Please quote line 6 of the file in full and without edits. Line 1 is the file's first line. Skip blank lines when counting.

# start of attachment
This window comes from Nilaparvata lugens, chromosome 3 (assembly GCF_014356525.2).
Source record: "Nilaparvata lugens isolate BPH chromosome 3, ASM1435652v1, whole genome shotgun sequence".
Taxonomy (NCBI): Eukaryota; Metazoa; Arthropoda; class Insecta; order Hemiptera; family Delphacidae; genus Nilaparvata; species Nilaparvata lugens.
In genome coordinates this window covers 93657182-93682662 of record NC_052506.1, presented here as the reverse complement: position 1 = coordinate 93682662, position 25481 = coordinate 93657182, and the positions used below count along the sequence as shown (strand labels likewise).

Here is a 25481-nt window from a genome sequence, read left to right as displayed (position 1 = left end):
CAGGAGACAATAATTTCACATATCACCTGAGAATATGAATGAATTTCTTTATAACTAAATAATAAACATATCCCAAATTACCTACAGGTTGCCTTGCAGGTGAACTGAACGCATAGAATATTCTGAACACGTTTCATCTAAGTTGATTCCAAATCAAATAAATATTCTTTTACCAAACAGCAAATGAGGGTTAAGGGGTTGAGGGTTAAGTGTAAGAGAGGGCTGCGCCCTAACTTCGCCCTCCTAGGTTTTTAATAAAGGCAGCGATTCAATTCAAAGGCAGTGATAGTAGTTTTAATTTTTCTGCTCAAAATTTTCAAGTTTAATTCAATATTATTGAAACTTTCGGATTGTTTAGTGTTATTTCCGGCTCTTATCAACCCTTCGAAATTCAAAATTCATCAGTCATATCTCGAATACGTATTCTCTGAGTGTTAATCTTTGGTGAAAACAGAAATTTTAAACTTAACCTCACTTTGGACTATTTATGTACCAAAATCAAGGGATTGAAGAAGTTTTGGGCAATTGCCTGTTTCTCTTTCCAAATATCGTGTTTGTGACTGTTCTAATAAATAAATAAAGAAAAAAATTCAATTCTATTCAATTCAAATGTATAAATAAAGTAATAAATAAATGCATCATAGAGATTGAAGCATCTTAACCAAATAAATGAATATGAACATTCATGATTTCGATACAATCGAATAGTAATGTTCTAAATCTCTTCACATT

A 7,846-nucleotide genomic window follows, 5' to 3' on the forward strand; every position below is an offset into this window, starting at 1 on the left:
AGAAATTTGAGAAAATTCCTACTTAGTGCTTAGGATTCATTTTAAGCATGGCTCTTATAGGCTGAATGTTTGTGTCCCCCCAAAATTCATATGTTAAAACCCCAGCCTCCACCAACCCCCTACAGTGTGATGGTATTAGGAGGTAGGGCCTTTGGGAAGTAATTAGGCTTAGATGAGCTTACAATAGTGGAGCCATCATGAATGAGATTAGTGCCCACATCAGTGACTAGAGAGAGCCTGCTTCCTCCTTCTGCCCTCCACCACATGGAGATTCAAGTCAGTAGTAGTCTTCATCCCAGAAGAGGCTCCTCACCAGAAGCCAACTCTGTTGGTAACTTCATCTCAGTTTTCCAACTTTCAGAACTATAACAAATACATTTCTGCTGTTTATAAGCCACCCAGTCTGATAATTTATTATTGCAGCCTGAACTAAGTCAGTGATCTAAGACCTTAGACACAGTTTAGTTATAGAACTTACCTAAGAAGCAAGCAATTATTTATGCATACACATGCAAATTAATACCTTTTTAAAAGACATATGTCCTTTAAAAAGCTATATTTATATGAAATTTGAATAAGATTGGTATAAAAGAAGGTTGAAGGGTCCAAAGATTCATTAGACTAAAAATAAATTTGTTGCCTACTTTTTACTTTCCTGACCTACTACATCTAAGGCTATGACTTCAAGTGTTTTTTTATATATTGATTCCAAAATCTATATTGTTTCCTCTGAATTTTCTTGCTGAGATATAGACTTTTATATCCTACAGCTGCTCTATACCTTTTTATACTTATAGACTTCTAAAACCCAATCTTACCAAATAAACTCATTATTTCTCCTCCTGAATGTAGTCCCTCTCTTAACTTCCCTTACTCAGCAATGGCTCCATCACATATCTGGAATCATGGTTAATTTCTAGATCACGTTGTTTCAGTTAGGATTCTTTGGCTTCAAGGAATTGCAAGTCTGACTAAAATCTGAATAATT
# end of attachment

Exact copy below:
CAGGAGACAATAATTTCACATATCACCTGAGAATATGAATGAATTTCTTTATAACTAAATAATAAACATATCCCAAATTACCTACAGGTTGCCTTGCAGGTGAACTGAACGCATAGAATATTCTGAACACGTTTCATCTAAGTTGATTCCAAATCAAATAAATATTCTTTTACCAAACAGCAAATGAGGGTTAAGGGGTTGAGGGTTAAGTGTAAGAGAGGGCTGCGCCCTAACTTCGCCCTCCTAGGTTTTTAATAAAGGCAGCGATTCAATTCAAAGGCAGTGATAGTAGTTTTAATTTTTCTGCTCAAAATTTTCAAGTTTAATTCAATATTATTGAAACTTTCGGATTGTTTAGTGTTATTTCCGGCTCTTATCAACCCTTCGAAATTCAAAATTCATCAGTCATATCTCGAATACGTATTCTCTGAGTGTTAATCTTTGGTGAAAACAGAAATTTTAAACTTAACCTCACTTTGGACTATTTATGTACCAAAATCAAGGGATTGAAGAAGTTTTGGGCAATTGCCTGTTTCTCTTTCCAAATATCGTGTTTGTGACTGTTCTAATAAATAAATAAAGAAAAAAATTCAATTCTATTCAATTCAAATGTATAAATAAAGTAATAAATAAATGCATCATAGAGATTGAAGCATCTTAACCAAATAAATGAATATGAACATTCATGATTTCGATACAATCGAATAGTAATGTTCTAAATCTCTTCACATT